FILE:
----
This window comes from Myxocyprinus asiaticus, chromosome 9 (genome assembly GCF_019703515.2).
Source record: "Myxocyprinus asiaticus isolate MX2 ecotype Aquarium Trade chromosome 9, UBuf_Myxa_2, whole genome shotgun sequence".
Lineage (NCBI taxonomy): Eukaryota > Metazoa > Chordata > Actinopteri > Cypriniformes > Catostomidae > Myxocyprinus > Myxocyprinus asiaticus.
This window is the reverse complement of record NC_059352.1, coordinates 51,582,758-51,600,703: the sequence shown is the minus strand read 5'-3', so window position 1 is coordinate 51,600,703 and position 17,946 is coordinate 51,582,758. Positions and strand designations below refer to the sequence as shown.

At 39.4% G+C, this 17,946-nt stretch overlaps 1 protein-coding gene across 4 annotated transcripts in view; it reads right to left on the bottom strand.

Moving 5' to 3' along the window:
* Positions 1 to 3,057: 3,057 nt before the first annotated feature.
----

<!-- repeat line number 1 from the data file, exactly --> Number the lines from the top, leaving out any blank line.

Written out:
This window comes from Myxocyprinus asiaticus, chromosome 9 (genome assembly GCF_019703515.2).